The bitter aftertaste to this story comes from the fact that, after lengthy reports criticising councils and police forces, very few people have been disciplined; a handful of police were told off, but most of the people who knew about it have happily progressed in their careers — including one who, incredibly, now thrives in the equality and diversity industry. The Labour Party, the soul of which feels tarnished by the terrible moral compromises it has made with multiculturalism, even tried to make one of the Rotherham councillors an MP until GB News forced him to stand down. Fresh revelations about the council have emerged just in the past few days.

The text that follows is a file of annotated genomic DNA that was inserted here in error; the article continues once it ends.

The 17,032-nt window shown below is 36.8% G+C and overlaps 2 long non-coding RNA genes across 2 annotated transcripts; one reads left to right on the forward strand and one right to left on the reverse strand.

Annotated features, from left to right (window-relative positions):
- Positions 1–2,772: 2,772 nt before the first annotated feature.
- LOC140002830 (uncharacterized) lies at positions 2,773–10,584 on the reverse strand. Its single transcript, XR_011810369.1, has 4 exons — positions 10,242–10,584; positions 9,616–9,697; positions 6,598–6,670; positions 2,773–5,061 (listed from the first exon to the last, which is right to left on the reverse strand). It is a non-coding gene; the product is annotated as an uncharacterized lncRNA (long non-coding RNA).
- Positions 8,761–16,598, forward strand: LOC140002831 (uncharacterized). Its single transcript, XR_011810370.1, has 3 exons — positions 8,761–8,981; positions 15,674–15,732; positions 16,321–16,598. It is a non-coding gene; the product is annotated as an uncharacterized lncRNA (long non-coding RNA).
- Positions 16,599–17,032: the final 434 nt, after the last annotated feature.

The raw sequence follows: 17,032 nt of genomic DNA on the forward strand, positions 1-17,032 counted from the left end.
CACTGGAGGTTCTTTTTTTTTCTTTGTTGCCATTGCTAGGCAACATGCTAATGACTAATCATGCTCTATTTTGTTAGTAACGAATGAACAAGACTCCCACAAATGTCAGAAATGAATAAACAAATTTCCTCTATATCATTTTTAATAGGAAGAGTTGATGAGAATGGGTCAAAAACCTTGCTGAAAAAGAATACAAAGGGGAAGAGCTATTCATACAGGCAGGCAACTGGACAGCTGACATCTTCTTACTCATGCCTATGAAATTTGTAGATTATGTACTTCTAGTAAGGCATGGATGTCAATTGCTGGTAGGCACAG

One more clip:

But we also need to ask about the role of the media, and the arts world, and the cultural powers who decide whether something is worth caring about. It’s significant that this has been left to GB News, a small and still fringe television channel, to tell the story. It should be on BBC1; this should be regularly discussed on the Today programme. My local arts cinema should be telling me about a new film portraying the scandal.

The obvious answer is that Britain's mainstream media and cultural organizations decided that sacrificing the lives of these girls -- white working class girls -- was a price worth paying to avoid facing facts that might lead to "Islamophobia," a term that seems to mean, to the Great and the Good, drawing any negative conclusion whatsoever about a Muslim person, whatever he or she believes or does. It's the same way that progressives have decided that compromising the safety of women in locker rooms and women's prisons is a price worth paying to allow transgendered males who present as female to live out their delusion.